- Iowan captures summer of 1964, The Hawkeye, February 14, 2006
- Civil Rights worker remembers joys, tears of 'Freedom Summer,' Quad-City Times, May 7, 2006
- Will Join Rights Aides in Mississippi, Des Moines Tribune, June 26, 1964
- Clippings from Audubon News-Advocate, July, 1964
- Rights Worker Tells of Dixie Assignment, Des Moines Tribune, Sept. 23, 1964
- Views Racial Situation After Mississippi Project , Drake Times-Delphic , Sept. 25, 1964
Friday, September 25, 1964
Views Racial Situation After Mississippi Project
By Jane Bartley
Delphic Staff Writer
“It’s almost like a cowboy movie,” says petite Patti Miller (FA/4) as she smiles bitterly while describing her experience this summer as a participant in the Mississippi summer project.
“I worked in a community center in Meridian, the second largest city in Mississippi. I was a member of the group which sent civil rights volunteers to Mississippi this summer to instigate voter registration, freedom schools, and community centers,” she said. “About 200 volunteers are staying through the winter, and many of us plan to return next summer.”
“I worked with 30 or 40 children each day in the community center. We taught them arts and crafts and gave them noon lunches.
Patti brought back to Des Moines with her some of the claylike rock that many of her “pupils munched on because they were so hungry. I tried it once myself. I guess I can understand why it would take the appetite away,”
“I lived with a Negro family of five. The father was a plumber and the mother of the three boys ran a nursery. Their home was really nice – the kitchen was better than the one I’m used to at home,” she said.
“It’s like another world down there. People live ion fear of organizations such as the Ku Klux Klan. One Sunday afternoon while I was in the community center alone, I received about 15 crank calls in the course of two hours. One said that the next person to walk out of the building would be bombed,” she said.
“Another time, I had a friend who had been beaten in Laurel, Miss. He filed charges on his attacker – a big red-necked farmer. Ten of us (four Negroes and six whites) went to the county seat for his trial. I was taken along for protection because they thought I looked innocent.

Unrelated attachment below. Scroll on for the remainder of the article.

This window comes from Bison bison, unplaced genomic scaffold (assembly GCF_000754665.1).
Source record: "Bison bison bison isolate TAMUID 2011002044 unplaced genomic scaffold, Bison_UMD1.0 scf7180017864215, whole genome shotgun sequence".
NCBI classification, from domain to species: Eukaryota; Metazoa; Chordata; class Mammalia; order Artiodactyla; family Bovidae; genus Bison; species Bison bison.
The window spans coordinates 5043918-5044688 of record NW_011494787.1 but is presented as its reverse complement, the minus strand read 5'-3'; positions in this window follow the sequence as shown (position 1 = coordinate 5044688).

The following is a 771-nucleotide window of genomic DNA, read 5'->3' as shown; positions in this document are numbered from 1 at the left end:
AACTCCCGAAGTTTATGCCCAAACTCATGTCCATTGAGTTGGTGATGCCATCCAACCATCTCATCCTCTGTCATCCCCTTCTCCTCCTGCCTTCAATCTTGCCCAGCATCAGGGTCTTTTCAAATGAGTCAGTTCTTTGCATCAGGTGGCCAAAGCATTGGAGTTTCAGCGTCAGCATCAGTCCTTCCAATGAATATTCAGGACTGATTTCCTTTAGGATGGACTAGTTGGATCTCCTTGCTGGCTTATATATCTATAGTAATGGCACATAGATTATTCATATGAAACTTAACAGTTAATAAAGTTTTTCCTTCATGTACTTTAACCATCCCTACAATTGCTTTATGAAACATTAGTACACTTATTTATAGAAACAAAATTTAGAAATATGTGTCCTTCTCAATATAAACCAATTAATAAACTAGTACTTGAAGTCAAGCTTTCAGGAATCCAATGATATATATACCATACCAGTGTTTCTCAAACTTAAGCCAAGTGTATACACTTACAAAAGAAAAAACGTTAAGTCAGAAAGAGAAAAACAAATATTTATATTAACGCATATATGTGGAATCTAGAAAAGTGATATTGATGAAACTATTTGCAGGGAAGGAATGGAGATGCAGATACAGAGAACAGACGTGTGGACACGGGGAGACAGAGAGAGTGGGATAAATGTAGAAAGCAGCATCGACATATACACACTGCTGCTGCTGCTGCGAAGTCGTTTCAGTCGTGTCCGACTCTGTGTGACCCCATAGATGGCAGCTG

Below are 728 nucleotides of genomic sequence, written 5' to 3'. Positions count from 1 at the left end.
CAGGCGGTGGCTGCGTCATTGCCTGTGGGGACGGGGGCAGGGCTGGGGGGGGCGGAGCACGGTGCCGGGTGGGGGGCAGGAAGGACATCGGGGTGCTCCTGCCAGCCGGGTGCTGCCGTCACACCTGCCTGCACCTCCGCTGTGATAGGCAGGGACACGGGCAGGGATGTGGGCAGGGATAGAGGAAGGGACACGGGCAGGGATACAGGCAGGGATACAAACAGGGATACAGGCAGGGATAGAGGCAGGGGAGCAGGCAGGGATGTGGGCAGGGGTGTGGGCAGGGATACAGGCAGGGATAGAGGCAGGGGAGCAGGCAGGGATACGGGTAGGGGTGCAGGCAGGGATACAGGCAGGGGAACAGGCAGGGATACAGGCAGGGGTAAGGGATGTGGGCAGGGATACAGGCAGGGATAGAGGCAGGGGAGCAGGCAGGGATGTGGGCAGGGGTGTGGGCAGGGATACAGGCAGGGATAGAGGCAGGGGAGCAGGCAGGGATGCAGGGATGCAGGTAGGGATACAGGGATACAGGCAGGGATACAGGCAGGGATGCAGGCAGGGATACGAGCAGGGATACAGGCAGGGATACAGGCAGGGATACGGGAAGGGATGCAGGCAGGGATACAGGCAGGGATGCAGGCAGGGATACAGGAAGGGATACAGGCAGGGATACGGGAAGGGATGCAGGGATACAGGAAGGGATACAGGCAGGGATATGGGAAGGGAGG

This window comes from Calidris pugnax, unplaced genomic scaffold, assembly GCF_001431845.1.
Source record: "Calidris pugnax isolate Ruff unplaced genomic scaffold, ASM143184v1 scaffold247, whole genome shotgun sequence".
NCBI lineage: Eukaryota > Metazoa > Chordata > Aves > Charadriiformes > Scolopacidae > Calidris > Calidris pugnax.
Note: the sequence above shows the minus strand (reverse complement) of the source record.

“When we got there, about 100 white local farmers were milling about. They just started closing in around us. Right then, I cancelled all plans for the rest of my life. Fortunately, the sheriff and some FBI men showed up who helped us slip out the back door. We drove off as fast as we could in our old, beat-up cars,” she said.
“People are dying for the movement in Mississippi. Negroes have been taking all this for 100 years. Our presence in the state merely brought out what happened. We ourselves are not violent.” She said.
“I had an opportunity to interview some white ministers living in the South. A couple of them told me that God meant for Negroes to be inferior! Others were afraid of saying anything about integration because if they did, their homes would be bombed or burned,” she said.
“I really wanted to stay on in Mississippi, but I feel that I have commitments here at Drake. I do plan to return next summer,” Patti said.
“When people found out that I was going to Mississippi, the reactions were startling. My parents told me to do what I felt Ihad to do. But one lady wrote that I should have my head examined and be shipped off to Africa for thumbing my nose at everything that was decent in America,” she said.
Patti, a senior majoring in music education, is chairman of Drake’s human relations committee.
“It’s still almost impossible for Negro students to find off-campus housing. Everyone on the Drake housing list should have to sign a non-discriminatory clause,” Patti said.
“Racial prejudice exists in Des Moines. People are killing and beating each other with their thoughts. Perhaps the white backlash is beneficial. It brings these thoughts out into the open. Now we have something to fight,” she said.